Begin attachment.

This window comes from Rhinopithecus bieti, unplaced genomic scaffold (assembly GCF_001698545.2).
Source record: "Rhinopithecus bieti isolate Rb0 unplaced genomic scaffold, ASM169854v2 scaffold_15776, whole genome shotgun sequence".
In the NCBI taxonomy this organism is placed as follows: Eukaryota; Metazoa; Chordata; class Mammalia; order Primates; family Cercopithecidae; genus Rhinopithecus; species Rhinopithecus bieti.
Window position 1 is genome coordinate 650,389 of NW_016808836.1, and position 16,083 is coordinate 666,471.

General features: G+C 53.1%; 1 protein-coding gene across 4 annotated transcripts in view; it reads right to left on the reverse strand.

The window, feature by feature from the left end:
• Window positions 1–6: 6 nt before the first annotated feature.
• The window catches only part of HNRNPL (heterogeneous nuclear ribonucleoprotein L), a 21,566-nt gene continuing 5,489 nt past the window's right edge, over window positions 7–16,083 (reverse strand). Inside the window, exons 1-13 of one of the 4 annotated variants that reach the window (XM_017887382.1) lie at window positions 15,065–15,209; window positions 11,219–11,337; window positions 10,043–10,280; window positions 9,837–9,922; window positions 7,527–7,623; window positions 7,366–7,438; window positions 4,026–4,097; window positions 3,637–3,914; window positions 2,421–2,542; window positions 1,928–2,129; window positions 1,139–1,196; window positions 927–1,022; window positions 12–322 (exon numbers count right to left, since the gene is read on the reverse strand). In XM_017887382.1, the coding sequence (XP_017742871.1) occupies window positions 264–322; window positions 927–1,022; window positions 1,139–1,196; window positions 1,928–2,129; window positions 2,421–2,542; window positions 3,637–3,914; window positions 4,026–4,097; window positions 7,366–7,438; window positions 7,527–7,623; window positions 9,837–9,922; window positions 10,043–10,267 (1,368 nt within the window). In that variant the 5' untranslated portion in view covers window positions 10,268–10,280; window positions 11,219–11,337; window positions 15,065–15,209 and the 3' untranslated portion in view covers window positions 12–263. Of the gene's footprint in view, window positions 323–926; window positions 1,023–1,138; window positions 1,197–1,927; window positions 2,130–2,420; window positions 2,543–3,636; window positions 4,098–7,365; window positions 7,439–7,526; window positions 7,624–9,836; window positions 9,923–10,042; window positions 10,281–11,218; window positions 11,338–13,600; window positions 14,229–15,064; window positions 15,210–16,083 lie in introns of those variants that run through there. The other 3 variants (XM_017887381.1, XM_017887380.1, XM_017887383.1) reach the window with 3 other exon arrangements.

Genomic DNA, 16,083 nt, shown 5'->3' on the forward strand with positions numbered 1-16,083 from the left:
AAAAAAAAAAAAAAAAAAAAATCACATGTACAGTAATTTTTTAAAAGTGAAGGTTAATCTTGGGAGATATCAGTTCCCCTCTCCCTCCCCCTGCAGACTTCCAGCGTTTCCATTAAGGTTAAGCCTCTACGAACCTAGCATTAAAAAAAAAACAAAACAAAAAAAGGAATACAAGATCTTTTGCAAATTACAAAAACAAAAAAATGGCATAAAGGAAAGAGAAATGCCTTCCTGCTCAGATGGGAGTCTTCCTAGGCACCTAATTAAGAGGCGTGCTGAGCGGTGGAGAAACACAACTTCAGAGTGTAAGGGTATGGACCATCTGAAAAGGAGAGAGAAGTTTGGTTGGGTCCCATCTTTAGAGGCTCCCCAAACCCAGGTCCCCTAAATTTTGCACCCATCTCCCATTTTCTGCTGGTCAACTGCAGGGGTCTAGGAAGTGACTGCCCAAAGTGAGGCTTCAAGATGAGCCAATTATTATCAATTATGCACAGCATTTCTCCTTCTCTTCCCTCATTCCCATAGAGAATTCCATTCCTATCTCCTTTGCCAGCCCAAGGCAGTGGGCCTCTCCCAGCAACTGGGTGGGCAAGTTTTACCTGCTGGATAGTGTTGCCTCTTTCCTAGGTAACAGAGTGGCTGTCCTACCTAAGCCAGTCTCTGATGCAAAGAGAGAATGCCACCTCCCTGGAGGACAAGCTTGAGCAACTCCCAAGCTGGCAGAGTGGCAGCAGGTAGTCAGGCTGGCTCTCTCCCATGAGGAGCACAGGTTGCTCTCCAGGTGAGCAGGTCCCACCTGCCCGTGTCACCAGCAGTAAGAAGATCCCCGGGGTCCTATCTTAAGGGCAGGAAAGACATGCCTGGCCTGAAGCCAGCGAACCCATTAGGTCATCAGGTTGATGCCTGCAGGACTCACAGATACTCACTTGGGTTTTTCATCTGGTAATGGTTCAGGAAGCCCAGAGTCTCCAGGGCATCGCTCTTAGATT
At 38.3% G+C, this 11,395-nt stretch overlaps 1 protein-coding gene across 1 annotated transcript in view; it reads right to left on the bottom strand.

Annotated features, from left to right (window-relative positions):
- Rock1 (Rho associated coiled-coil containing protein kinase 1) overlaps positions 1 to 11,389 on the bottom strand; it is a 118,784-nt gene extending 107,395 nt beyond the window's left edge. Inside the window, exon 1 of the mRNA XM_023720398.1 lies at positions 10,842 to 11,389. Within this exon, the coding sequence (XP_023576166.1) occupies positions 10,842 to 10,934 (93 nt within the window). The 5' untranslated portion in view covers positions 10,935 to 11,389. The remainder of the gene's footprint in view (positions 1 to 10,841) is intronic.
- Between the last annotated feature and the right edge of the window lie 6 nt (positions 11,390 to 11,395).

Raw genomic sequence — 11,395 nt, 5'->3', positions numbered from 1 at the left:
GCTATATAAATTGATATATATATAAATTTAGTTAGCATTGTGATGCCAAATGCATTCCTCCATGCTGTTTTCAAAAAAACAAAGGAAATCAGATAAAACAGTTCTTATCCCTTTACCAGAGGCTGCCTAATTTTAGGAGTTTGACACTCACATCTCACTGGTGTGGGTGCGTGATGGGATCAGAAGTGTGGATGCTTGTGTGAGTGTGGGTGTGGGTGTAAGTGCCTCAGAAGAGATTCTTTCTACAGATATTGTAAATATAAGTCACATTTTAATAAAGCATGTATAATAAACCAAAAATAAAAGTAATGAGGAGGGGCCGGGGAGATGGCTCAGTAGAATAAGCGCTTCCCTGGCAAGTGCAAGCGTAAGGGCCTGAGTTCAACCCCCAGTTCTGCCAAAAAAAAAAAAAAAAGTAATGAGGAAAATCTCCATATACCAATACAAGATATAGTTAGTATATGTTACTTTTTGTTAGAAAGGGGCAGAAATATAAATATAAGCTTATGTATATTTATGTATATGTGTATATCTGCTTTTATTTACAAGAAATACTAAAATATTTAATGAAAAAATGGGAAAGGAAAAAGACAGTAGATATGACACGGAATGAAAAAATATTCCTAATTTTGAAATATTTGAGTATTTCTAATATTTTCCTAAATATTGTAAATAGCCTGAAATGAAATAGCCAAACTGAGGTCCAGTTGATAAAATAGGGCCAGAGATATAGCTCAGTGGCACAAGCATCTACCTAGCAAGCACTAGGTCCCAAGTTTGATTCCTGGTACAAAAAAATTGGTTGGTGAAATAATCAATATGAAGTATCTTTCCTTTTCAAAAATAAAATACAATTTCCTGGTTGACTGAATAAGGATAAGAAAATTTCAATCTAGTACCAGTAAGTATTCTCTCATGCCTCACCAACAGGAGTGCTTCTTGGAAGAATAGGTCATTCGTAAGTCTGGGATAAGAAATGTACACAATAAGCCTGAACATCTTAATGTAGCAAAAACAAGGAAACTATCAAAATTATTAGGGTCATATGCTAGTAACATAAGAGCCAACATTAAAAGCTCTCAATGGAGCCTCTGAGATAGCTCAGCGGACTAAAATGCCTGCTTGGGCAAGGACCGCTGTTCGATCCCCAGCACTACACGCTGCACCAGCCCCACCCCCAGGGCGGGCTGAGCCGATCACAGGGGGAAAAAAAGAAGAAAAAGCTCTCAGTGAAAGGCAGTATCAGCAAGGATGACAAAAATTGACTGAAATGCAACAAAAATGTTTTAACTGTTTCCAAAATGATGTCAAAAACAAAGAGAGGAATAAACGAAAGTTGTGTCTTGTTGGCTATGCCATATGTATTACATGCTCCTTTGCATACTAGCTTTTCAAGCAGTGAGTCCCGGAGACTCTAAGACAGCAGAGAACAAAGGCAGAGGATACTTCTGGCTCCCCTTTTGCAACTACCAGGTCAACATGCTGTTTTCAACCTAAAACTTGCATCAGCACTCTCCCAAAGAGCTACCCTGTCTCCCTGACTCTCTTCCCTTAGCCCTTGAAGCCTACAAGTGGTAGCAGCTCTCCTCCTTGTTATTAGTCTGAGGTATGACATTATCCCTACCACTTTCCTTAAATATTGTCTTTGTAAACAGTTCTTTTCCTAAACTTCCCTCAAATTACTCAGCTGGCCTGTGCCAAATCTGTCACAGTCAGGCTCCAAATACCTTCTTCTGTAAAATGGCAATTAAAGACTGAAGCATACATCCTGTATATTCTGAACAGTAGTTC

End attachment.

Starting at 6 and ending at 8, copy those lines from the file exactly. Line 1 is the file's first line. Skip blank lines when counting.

The window, feature by feature from the left end:
• Window positions 1–6: 6 nt before the first annotated feature.
• The window catches only part of HNRNPL (heterogeneous nuclear ribonucleoprotein L), a 21,566-nt gene continuing 5,489 nt past the window's right edge, over window positions 7–16,083 (reverse strand). Inside the window, exons 1-13 of one of the 4 annotated variants that reach the window (XM_017887382.1) lie at window positions 15,065–15,209; window positions 11,219–11,337; window positions 10,043–10,280; window positions 9,837–9,922; window positions 7,527–7,623; window positions 7,366–7,438; window positions 4,026–4,097; window positions 3,637–3,914; window positions 2,421–2,542; window positions 1,928–2,129; window positions 1,139–1,196; window positions 927–1,022; window positions 12–322 (exon numbers count right to left, since the gene is read on the reverse strand). In XM_017887382.1, the coding sequence (XP_017742871.1) occupies window positions 264–322; window positions 927–1,022; window positions 1,139–1,196; window positions 1,928–2,129; window positions 2,421–2,542; window positions 3,637–3,914; window positions 4,026–4,097; window positions 7,366–7,438; window positions 7,527–7,623; window positions 9,837–9,922; window positions 10,043–10,267 (1,368 nt within the window). In that variant the 5' untranslated portion in view covers window positions 10,268–10,280; window positions 11,219–11,337; window positions 15,065–15,209 and the 3' untranslated portion in view covers window positions 12–263. Of the gene's footprint in view, window positions 323–926; window positions 1,023–1,138; window positions 1,197–1,927; window positions 2,130–2,420; window positions 2,543–3,636; window positions 4,098–7,365; window positions 7,439–7,526; window positions 7,624–9,836; window positions 9,923–10,042; window positions 10,281–11,218; window positions 11,338–13,600; window positions 14,229–15,064; window positions 15,210–16,083 lie in introns of those variants that run through there. The other 3 variants (XM_017887381.1, XM_017887380.1, XM_017887383.1) reach the window with 3 other exon arrangements.